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Women Bisnow
January 3, 2008

Defender of
the Literary World


This issue of Washington Women is presented by
The Reznick Group:
"Building Business Value"


By Karin Tanabe for Bisnow on Business

What do Harry Potter, Captain Underpants, and I Know Why the Caged Bird Sings all have in common? They are among the most banned books in schools today.  Maya Angelou may be endorsing Hillary Clinton in campaign videos and J.K Rowling busy writing best sellers, but many of America's children will not know why the caged bird sings and will view Harry Potter as another Holden Caulfield, if they can get their hands on Catcher in the Rye, that is.

Pat Schroeder, CEO of the Association of American Publishers, tells us that across America school libraries are disappearing. "In California, you're more likely to have a library in prison than in schools, and 60% of low-income homes don't have books," she says. "Educators tell you that if children don't start school literacy ready, they never catch up."


Schroeder, who represented Colorado's First Congressional District for 24 years, never imagined she was going to be a politician. "My husband was on the committee looking for someone to run in '72. Everyone said McGovern is going to be demolished, the Democrats don't have a chance. My husband came home and said, 'guess whose name came up?' He said 'Don't worry, you'll never win, we just need someone to carry the flag.' Next thing I knew I was the candidate."

What do you do when you unexpectedly become a congresswoman and the media is camped out on your lawn? You sneak out the back and go to Disneyland to get your bearings, says Schroeder, the first woman elected to Congress from Colorado.  "In 1973 there were 15 women in the House. I walked in with two toddlers and the speaker kept trying to swear in my husband, Jim. People would say, 'Voters must have thought Pat was a man, or you're a fluke,'" says Schroeder, whose average campaign contribution was $7.50. "The good part was that no one owned me. I had no big supporters. It allowed me to be very independent."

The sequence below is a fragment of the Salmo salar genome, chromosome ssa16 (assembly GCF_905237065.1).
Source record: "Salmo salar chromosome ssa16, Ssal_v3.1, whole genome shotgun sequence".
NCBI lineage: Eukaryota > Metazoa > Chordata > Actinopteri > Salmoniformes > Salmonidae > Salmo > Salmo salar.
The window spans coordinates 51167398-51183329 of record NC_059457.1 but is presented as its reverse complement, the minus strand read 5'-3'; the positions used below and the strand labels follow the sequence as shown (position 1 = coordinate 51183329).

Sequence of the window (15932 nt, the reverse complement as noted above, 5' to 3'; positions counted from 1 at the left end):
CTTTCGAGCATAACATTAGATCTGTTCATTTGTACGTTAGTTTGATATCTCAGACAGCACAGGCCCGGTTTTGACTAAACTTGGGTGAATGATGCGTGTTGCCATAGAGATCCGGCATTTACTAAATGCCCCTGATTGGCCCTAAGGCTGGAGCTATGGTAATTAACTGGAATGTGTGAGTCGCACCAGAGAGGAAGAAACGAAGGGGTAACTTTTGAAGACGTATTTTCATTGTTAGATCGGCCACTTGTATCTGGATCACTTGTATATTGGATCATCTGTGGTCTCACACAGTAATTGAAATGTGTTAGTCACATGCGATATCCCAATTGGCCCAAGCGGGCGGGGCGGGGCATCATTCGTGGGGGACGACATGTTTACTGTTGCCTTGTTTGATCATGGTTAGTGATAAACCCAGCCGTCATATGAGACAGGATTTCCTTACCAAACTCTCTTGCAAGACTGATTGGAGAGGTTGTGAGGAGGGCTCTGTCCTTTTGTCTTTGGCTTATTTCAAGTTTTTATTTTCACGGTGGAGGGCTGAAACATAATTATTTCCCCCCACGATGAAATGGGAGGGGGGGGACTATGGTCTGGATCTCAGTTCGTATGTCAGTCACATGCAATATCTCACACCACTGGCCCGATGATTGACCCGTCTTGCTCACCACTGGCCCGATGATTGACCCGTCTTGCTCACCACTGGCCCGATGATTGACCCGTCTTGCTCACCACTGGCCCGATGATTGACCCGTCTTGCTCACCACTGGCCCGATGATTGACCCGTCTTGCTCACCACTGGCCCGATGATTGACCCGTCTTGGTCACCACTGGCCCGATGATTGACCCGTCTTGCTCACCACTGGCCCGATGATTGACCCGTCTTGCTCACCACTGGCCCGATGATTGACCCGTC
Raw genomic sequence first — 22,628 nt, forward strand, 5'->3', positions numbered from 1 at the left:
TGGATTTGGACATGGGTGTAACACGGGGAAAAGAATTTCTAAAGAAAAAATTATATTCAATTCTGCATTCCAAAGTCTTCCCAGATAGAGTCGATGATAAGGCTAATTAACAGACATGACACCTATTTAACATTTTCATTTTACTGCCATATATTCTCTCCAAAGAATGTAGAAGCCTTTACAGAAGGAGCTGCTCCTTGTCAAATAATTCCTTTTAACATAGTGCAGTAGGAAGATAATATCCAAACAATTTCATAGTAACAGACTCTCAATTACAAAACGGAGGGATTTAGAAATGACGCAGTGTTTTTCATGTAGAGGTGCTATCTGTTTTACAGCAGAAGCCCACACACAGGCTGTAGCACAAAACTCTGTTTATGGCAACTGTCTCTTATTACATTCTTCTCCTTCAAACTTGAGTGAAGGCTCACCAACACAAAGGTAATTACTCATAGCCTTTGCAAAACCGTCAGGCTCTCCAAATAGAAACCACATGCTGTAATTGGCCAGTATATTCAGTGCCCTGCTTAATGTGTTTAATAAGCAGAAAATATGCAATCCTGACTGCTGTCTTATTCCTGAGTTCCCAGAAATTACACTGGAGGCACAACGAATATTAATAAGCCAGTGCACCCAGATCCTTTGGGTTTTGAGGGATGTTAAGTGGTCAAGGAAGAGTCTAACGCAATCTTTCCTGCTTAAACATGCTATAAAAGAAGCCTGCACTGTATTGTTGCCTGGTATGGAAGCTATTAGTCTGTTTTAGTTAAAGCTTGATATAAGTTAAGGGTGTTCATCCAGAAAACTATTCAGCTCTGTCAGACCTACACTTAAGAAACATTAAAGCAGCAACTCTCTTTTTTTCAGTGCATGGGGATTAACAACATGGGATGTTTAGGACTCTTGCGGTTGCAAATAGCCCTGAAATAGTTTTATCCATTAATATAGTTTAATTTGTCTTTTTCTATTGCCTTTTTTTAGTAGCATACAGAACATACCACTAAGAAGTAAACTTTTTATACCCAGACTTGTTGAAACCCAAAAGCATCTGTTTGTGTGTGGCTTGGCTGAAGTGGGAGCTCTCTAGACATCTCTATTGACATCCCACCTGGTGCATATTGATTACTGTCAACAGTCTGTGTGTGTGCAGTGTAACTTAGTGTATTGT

When Pat left the House in '96 there was a shift in power. "Tom DeLay, Newt Gingrich - I felt like I was in a big food fight in a junior high lunchroom. I said it's time to leave and I'm glad I did. They had 12 years like that. I think people stay too long in Congress. You should leave at the top of your game."


Schroeder at the Rocky Mountain Arsenal.  During her Congressional tenure she worked to have it cleaned up and converted into the Rocky Mountain Arsenal National Wildlife Refuge.


She briefly taught at Princeton before she came back to Washington to champion the 5000-year-old invention that even the Internet can't seem to topple. "The book industry is pronounced dead every year. I came in the middle of the boom. We're still here and the dot.commers are gone," says Schroeder, surrounded by books. "Piracy is a huge issue. It gets easier and easier to copy." The Association of American Publishers constantly protects copyright and is currently suing Google and China. "It's hard to yell at China for stealing intellectual property when our kids are doing the same things at home," says Schroeder, who hopes the association will have someone small to sue next.

Our school libraries may not be bursting into flames Fahrenheit 451 style, but Schroeder says censorship is still a major issue. "Publishers are doing very edgy Young Adult books about homosexuality and drug abuse. These books sell very well but you can't get them into libraries. Parents think that if their kids read these, they will become these things. This administration with its censorship has driven us crazy too."

We have come a long way from the days when Margaret Anderson was taken to court for publishing Joyce's Ulysses - the text she published not allowed to be read in front of her because she was a woman. But in the digital age, will there even be actual books to ban? "I don't think books will ever be obsolete," says Schroeder. "Maybe reference books, but for pleasure, they'll be around for a very long time."

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